The rollout of the Covid-19 vaccines in Kenya has attracted unnecessary controversy. Sadly, there has been endless politicking about vaccines after Deputy President William Ruto became the second Kenyan after prominent lawyer Ahmednassir Abdullahi to be injected with Russia’s Sputnik V.
President Uhuru Kenyatta led members of the Cabinet and senior government officials to take the AstraZeneca Plc vaccine, which has been ratified by both the World Health Organisation (WHO) and the Africa Centres for Disease Control and Prevention (Africa CDC).
The manner in which the Russian vaccine, whose efficacy reputable global health experts have questioned, was imported by private sector players was itself suspicious.
And so was the public endorsement by Dr Ruto, Mr Abdullahi and another prominent lawyer Donald Kipkorir.
It was apparent that some players were out to make a kill by exploiting public anxiety to make huge profits in a manner that did not raise any suspicions.
While the Russian embassy in Nairobi disowned the imports from Moscow, Kenya has already received a total of 1.1 million AstraZeneca Plc doses from the Covax initiative. This is in addition to another consignment donated by India.
Free of charge
The vaccine, which is being offered through the ministry of Health and other public facilities, is ideal for ordinary citizens since it is free of charge.
While the available doses are insufficient, they provide a milestone promise for a better tomorrow following an otherwise difficult year in dealing with the ravages of the Covid-19 pandemic, as recently noted by WHO.
This is because the Covax facility is a global initiative working with governments and manufacturers to ensure Covid-19 vaccines are available worldwide to both higher-income and lower-income countries.
The AstraZeneca-Oxford vaccine was manufactured by the Serum Institute of India (SII) and made available to the Covax facility, thanks to an advance purchase agreement between Gavi, the Vaccine Alliance and SII. The doses were procured and transported by UNICEF's Supply Division in Copenhagen.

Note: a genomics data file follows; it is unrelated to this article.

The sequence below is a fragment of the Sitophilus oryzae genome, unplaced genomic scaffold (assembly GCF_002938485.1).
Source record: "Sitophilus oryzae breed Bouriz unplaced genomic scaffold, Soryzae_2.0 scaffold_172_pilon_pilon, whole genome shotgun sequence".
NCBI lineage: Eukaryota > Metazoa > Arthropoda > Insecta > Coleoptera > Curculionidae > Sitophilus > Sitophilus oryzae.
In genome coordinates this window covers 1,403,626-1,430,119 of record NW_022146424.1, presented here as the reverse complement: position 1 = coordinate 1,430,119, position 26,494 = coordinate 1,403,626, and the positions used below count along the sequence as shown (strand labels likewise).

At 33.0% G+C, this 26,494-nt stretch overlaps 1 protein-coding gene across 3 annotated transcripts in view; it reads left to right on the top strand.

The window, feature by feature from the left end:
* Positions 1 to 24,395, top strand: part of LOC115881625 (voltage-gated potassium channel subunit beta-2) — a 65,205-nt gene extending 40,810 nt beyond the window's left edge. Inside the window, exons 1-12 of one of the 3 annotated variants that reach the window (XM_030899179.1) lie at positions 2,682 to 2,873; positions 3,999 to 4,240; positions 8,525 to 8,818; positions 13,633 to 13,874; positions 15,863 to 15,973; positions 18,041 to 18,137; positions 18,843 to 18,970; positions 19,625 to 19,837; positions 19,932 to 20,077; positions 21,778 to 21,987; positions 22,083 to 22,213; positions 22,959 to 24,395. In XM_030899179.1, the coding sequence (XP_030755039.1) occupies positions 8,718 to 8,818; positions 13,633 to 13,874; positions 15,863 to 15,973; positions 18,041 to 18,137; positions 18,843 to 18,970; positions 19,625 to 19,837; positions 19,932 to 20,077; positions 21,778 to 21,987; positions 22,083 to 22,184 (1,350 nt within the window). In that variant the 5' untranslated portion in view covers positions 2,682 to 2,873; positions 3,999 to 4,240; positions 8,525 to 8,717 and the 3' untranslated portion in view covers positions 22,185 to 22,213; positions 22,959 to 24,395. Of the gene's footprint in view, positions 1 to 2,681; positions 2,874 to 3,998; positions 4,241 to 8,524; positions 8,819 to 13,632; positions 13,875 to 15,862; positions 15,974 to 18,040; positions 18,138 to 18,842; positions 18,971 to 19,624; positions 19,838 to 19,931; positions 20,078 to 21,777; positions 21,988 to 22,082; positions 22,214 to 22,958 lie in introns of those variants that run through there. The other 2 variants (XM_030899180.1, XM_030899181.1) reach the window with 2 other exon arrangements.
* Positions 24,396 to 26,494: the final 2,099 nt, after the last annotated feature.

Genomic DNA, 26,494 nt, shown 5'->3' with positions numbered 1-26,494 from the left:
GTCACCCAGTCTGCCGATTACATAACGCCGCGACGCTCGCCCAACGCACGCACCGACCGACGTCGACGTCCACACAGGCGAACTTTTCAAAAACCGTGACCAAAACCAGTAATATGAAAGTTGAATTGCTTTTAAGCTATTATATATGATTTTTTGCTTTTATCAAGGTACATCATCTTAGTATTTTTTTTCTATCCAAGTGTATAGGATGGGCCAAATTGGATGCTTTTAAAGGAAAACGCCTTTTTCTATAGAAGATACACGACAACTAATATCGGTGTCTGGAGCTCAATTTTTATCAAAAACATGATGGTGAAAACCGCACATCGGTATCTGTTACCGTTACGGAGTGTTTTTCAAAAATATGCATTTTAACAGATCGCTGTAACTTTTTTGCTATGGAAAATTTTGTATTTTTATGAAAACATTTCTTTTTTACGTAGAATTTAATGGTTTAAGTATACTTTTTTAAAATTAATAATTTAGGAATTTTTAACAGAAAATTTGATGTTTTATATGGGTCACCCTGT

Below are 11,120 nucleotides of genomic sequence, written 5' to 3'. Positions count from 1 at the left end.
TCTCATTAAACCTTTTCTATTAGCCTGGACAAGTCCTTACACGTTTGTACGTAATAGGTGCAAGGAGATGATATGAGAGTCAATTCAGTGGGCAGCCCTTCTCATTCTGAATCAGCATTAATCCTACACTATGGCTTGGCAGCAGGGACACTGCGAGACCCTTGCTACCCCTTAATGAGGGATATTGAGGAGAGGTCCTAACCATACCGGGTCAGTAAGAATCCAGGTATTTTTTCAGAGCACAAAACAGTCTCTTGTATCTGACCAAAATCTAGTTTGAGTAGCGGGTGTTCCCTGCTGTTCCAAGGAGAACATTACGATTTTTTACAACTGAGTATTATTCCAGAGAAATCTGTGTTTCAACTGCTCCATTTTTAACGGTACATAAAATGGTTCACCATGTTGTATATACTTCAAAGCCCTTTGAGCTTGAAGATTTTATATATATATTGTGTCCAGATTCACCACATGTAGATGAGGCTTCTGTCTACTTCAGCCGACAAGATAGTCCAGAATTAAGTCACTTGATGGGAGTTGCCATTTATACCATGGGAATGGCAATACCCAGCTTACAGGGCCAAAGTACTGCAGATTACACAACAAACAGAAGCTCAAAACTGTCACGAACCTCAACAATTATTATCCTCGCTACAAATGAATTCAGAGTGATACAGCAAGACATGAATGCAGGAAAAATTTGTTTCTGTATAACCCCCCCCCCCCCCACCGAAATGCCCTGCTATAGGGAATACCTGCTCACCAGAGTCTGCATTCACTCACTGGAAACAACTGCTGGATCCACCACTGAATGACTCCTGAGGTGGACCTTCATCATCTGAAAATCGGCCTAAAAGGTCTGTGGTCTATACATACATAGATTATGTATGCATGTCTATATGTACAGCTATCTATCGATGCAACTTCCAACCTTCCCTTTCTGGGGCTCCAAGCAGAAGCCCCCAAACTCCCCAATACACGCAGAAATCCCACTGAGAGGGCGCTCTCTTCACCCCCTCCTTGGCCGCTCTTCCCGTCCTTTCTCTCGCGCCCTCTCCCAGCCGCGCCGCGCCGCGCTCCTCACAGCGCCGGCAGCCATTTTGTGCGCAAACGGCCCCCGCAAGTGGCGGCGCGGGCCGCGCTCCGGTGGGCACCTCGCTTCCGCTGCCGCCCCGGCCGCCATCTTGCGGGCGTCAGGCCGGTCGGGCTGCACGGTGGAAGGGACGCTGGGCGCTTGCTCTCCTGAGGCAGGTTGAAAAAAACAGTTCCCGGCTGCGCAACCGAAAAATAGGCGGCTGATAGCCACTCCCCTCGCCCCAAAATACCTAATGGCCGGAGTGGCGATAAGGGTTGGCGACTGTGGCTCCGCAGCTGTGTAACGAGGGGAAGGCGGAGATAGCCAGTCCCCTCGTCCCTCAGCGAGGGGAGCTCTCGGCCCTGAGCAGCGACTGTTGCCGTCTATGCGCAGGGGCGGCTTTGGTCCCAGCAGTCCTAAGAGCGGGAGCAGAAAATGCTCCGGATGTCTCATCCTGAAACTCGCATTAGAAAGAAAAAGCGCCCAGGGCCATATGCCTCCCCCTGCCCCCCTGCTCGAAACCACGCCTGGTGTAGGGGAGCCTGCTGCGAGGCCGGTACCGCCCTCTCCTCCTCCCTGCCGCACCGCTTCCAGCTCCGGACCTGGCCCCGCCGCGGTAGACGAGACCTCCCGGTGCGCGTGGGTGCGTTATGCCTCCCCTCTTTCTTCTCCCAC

The consignment already received by Kenya is part of an initial allocation to Kenya of 3.56 million doses. In addition, Covax is providing 1,025,000 syringes and 10,250 safety boxes to the country via a global stockpile funded and supported by Gavi. Kenya, however, already has enough in-country stocks of syringes and safety boxes for the first phase of vaccinations.
On Saturday, the National Emergency Committee on Coronavirus noted that the AstraZeneca vaccine is being made available to the public not just through the Covax facility but also through the Africa CDC and bilateral platforms as opposed to the Russian vaccine.
The Pharmacy and Poisons Board had allowed private sector imports on the basis that Covid vaccines were being hoarded on the world market and yet the country was keen to ensure they were readily available even outside the priority groups such as security officers, teachers and persons over 58 years of age.
But as the committee pointed out, unregulated private sector imports not only threatens the gains made in the fight against Covid-19 but also puts the country at international risk should counterfeit products gain entry into the local market.
Since the safety of the Russian vaccine is yet to be subjected to international protocols, the government was, therefore, right to warn that there was a need to urgently close the window for private importation of Covid vaccines in order to ensure transparency and accountability in the programme.
Even worrisome was the obscene profits the importers stood to rake in from selling the vaccine, which was going for an average of Sh8,000 per dose.
The government was right to not only align the country to global Covid 19 procurement mechanisms, but also to protect Kenyans from exploitation.
It is a pity that the ban on importation of Covid-19 vaccines by the private sector has been misinterpreted to be targeting the DP. The fallacy is that there is a plot to use the Covid vaccines as a political weapon to ensure he does not get a second dose of the Russian vaccine.